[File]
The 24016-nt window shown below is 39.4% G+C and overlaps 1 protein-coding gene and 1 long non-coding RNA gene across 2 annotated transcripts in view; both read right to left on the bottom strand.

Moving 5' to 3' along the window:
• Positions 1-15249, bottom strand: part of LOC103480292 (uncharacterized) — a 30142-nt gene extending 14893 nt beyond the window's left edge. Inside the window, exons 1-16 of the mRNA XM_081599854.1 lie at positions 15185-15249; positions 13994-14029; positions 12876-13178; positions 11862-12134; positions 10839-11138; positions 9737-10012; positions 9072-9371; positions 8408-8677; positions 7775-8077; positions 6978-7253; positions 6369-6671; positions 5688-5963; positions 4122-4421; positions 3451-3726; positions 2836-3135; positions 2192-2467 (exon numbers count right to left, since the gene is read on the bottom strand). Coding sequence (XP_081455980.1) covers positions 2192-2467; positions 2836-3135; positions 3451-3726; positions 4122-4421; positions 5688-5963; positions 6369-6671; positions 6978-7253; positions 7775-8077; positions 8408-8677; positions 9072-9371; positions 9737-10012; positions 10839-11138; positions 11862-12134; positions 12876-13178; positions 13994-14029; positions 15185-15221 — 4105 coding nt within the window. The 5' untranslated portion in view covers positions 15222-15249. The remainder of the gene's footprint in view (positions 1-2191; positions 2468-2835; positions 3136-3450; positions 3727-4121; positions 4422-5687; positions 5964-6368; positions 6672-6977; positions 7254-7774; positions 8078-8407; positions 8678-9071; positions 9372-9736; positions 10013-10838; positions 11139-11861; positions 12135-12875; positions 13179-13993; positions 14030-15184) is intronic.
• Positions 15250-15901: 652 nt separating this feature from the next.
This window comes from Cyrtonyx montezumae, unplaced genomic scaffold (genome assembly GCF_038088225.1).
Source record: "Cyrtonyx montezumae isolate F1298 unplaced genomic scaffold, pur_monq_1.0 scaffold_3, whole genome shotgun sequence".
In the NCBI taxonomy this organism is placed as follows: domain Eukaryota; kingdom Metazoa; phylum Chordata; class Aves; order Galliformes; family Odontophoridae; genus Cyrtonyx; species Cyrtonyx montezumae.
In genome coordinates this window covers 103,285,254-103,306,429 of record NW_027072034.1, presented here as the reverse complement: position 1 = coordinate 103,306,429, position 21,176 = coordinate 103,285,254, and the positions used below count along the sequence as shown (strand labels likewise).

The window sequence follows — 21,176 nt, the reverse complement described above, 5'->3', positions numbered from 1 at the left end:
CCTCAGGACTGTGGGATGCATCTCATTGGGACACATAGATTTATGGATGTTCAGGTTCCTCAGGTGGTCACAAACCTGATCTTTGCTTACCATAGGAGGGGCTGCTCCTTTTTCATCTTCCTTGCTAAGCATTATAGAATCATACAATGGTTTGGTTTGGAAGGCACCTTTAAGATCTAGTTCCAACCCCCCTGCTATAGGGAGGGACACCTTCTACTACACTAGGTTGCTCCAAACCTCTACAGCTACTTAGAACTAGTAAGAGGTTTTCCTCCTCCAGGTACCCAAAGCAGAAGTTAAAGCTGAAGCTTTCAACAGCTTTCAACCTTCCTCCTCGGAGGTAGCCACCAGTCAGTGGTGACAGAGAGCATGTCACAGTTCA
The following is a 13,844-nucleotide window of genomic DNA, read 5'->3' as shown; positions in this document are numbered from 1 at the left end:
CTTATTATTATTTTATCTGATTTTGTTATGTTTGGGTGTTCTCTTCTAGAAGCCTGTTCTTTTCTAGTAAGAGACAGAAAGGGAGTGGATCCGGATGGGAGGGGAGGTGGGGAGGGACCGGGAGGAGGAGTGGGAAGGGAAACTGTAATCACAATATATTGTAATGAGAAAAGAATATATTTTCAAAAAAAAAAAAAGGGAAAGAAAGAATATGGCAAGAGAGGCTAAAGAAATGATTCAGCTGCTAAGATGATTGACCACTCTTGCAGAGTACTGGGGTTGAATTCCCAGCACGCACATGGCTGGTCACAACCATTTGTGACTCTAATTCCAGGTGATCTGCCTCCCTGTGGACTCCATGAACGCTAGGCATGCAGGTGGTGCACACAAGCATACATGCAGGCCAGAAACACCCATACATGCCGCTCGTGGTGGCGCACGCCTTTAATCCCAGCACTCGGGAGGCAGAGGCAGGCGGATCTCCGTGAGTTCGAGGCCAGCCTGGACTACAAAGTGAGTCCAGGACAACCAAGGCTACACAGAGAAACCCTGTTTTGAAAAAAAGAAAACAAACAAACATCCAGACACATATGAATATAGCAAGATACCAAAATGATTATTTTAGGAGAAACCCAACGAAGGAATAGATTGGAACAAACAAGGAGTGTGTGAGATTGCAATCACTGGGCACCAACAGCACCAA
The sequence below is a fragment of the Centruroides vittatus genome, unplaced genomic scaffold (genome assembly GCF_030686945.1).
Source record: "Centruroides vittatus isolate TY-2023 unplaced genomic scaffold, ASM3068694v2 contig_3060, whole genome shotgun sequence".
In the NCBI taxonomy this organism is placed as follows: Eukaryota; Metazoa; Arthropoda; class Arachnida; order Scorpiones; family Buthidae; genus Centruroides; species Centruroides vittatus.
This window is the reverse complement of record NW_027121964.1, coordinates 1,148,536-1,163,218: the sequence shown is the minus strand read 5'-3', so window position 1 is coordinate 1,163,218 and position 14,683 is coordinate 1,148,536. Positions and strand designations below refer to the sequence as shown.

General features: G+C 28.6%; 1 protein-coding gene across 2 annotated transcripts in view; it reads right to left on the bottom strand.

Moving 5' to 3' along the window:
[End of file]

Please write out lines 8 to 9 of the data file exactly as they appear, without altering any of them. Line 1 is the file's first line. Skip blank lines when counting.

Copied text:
In genome coordinates this window covers 103,285,254-103,306,429 of record NW_027072034.1, presented here as the reverse complement: position 1 = coordinate 103,306,429, position 21,176 = coordinate 103,285,254, and the positions used below count along the sequence as shown (strand labels likewise).

The window sequence follows — 21,176 nt, the reverse complement described above, 5'->3', positions numbered from 1 at the left end: